Hands-on with the T-Mobile Samsung Galaxy S Relay 4G QWERTY device

The name of this device consumes most of the title, but with the QWERTY keyboard found when you slide out the display this text entry is quite easy. Is there still a place for hardware QWERTY devices?
Written by Matthew Miller, Contributing Writer

I have the Samsung Galaxy S III on T-Mobile and think it is the best smartphone available on this carrier right now. There are still some people who like hardware QWERTY keyboards, I have transitioned away from them and can't go back, and now T-Mobile and Samsung offer the Samsung Galaxy S Relay 4G for $149.99 with a 2-year contract. It is a lower cost and lower spec device than the GSIII (same price for a few days as T-Mobile holds a web-only special), but still offers many of the same features and functions.

Check out photos of the Galaxy S Relay 4G along with a couple screenshots in my image gallery.

Hardware thoughts

Specifications of the Galaxy S Relay include the following:

  • 1.5 GHz dual-core Snapdragon S4 processor
  • 4 inch WVGA (480x800) Super AMOLED display
  • 5-row slide-out QWERTY keyboard
  • Android 4.0 Ice Cream Sandwich
  • 1GB RAM
  • 8GB integrated storage with microSD expansion card slot
  • Bluetooth 4.0
  • 802.11 a/b/g/n WiFi
  • NFC
  • 5 megapixel rear camera and 1.3 megapixel front facing camera
  • 1800 mAh battery
  • Dimensions: 125.9 x 64.9 x 13.2 mm and 150 grams

As you can see this is a mid-level smartphone that should meet the needs of most people. It is rare to find a hardware QWERTY device today, but Samsung stepped up to offer one to those who cannot give them up. It supports T-Mobile's excellent WiFi Calling service so you can make and receive calls when your cellular signal is weak and your WiFi connection is strong. Similar to the GSIII, it also has a center hardware home button.

The Galaxy S Relay 4G is a bit thicker than some of the latest smartphones, which is natural given that it has a full 5-row QWERTY keyboard. I do like the textured soft touch back and would rather see something like this on my GSIII than the slick glossy plastic it now has. I did find it a bit difficult at times to slide the keyboard out because of the rounded corners and still slider on the keyboard.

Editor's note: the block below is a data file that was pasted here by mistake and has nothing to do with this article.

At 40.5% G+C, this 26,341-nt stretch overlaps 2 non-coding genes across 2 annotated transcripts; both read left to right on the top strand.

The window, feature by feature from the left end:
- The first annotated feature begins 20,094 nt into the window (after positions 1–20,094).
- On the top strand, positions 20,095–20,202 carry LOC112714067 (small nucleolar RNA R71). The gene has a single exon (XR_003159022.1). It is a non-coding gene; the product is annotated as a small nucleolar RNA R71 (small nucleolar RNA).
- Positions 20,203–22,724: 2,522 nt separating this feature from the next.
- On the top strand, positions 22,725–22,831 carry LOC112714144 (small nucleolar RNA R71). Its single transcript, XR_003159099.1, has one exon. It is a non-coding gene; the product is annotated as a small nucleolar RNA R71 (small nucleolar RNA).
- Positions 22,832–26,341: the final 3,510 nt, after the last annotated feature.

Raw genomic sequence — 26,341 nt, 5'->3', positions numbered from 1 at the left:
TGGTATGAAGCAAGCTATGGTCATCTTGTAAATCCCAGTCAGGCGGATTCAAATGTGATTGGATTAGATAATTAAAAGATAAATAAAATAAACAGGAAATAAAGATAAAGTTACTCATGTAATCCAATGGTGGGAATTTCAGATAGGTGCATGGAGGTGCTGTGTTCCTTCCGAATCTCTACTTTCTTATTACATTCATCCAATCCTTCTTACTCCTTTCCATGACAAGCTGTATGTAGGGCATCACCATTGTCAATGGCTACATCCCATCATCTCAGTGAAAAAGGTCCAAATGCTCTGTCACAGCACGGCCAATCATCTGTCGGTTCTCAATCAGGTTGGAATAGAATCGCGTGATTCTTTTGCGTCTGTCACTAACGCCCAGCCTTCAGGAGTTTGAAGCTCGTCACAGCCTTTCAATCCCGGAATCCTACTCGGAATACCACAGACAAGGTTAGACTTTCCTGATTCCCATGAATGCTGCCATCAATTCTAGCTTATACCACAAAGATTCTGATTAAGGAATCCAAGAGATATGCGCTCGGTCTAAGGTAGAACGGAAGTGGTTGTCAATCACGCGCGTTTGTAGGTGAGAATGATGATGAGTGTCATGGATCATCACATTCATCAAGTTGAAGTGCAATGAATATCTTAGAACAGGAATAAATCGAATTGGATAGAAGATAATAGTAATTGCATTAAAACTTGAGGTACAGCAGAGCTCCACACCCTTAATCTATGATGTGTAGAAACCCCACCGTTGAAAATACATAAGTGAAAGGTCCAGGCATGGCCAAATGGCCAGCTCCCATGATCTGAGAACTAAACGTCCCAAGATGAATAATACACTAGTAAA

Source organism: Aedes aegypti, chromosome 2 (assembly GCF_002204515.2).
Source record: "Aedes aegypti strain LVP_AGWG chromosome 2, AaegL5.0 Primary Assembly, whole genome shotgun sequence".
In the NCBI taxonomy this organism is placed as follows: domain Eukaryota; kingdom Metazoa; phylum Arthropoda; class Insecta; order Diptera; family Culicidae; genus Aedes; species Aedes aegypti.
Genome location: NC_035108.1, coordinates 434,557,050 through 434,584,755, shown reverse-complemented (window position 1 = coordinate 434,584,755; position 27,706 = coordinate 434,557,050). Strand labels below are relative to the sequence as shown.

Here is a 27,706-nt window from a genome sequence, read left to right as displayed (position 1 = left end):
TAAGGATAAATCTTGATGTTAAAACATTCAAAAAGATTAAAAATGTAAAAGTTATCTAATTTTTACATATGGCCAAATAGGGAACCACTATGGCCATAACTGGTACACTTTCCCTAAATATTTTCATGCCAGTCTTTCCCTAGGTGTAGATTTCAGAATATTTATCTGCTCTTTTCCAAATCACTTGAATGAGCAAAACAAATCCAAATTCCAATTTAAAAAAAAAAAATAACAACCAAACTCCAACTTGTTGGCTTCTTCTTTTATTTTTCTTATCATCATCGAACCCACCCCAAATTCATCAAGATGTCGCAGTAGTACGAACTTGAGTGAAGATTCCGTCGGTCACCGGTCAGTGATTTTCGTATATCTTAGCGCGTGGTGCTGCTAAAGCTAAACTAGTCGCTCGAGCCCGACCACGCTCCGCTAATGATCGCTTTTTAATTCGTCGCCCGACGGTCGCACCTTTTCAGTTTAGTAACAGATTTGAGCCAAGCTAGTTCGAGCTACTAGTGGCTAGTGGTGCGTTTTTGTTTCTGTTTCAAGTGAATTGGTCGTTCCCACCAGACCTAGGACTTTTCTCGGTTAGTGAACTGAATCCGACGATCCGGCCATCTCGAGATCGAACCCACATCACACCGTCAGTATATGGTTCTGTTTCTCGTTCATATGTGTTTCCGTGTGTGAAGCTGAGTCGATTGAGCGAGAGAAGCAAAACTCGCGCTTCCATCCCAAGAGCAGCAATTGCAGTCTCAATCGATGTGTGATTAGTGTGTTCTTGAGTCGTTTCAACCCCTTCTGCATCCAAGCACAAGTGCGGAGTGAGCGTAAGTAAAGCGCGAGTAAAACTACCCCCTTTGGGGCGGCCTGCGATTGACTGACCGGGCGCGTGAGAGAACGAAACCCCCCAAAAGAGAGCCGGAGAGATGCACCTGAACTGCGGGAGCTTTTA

The keyboard is quite good with clear key labeling, decent spacing between keys, good tactile feedback on the keys, and a useful assortment of keys. These include a number row, comma and period keys, a .com alternate, directional arrow keys, a large space bar, and dedicated launch buttons for email and text messaging, which are both likely the major programs you will use with the QWERTY keyboard.

Software thoughts

The Galaxy S Relay 4G supports Samsung SAFE for supporting enterprise needs with enhanced security options, VPN solutions, and IT policy support. However, I still find the actual Exchange email client to be a bit weak on Samsung devices with limited control of folders and a user interface that needs work. HTC still leads the Android space with the Exchange experience found in its latest HTC Sense UI.

The TouchWIZ UI is good and offers all sorts of widgets and options. I was glad to see that even the home page panels work in landscape orientation, unlike Windows Phone 7. All the typical Samsung apps are there, including Media Hub, Music Player, S Voice, and a version of Memo that doesn't offer all the pen capabilities found in S Memo. You will also find several T-Mobile apps, such as Access T-Mobile, Dropbox, Lookout, Mobile Hotspot, MobileLife Organizer, Slacker Radio, T-Mobile NameID, T-Mobile TV, TeleNav GPS Navigator, and Visual Voicemail. Keep in mind that some of these are paid, subscription services and none can be removed via the typical Play Store uninstall methods. There are also plenty of widgets available for the Samsung, T-Mobile, and Google apps so you can customize the seven available home screen panels.

The Samsung Galaxy S Relay 4G is a solid device that performs quite well. I found it to be quite zippy when sliding between home screen panels and switching between apps. The display looks great and is a good size for those who don't want a monster phone in their pockets. There is some heft to it thanks to the keyboard, but if you need a QWERTY keyboard then this is probably one of the best options available.

I still personally prefer the GSIII and as I have written a number of times it is best to get as much phone as you can every two years so that the phone last for the life of your contract. The upfront price is a minor cost when you look at the next two years of monthly payments and T-Mobile even lets you make payments on your phone with no interest options available. The Relay 4G is a good choice if you need to save $200 though and if Samsung can get Jelly Bean on it in the next few months it will be an even better device.

Related ZDNet content

Editorial standards